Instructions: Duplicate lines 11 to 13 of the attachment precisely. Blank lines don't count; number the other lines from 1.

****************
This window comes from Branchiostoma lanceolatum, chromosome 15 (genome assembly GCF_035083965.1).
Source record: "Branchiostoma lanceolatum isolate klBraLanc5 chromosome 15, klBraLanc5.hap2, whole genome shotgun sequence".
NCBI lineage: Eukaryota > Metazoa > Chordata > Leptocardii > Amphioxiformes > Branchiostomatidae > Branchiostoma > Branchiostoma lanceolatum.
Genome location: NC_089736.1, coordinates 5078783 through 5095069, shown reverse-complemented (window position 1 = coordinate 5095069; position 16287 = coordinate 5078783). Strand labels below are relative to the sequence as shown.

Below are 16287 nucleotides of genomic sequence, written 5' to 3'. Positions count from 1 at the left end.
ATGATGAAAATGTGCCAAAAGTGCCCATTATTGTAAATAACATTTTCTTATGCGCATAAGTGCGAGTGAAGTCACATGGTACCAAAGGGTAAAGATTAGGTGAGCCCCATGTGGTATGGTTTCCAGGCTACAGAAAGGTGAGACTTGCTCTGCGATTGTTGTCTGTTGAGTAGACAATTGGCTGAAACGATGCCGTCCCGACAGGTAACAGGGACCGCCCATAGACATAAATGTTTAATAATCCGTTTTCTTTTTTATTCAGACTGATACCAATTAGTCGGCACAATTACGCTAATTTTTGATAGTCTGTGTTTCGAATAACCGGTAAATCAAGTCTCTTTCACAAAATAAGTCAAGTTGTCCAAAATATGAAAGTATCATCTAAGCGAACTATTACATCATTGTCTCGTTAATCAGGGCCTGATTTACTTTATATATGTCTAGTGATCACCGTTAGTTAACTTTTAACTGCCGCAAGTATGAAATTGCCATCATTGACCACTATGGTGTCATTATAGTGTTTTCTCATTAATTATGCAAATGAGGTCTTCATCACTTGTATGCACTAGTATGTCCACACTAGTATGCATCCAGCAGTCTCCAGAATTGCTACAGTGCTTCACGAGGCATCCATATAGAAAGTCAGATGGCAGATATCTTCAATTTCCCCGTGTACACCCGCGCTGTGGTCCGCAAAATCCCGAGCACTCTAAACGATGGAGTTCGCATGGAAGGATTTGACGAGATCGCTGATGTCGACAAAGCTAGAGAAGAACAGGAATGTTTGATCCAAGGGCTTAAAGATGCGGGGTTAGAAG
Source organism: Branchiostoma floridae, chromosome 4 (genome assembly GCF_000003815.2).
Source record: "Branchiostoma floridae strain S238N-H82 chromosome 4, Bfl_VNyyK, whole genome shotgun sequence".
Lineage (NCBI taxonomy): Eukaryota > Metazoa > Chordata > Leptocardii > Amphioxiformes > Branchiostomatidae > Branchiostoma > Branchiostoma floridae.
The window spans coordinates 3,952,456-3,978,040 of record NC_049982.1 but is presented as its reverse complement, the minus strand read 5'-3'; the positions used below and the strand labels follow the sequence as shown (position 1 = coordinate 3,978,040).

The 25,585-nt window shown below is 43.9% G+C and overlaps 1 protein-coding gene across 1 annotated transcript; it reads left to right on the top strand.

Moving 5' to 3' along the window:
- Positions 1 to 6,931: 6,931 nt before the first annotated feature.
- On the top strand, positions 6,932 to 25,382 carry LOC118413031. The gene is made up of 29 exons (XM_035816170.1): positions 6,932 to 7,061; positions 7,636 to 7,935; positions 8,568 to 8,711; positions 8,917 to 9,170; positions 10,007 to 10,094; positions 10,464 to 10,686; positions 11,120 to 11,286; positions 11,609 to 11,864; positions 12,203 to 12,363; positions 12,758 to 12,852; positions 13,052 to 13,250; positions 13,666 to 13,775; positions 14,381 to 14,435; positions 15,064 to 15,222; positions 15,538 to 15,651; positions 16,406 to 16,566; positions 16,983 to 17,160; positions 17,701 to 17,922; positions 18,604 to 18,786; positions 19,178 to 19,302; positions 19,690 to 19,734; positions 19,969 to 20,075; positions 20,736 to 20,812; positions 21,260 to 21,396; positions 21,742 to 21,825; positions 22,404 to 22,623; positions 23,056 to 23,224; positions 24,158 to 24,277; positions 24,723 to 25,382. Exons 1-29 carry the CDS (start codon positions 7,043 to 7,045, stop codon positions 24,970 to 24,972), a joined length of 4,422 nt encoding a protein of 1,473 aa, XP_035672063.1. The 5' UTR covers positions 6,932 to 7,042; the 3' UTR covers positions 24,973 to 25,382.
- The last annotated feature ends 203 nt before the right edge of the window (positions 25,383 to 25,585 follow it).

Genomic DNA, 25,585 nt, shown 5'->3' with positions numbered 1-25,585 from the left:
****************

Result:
The 25,585-nt window shown below is 43.9% G+C and overlaps 1 protein-coding gene across 1 annotated transcript; it reads left to right on the top strand.

Moving 5' to 3' along the window:
- Positions 1 to 6,931: 6,931 nt before the first annotated feature.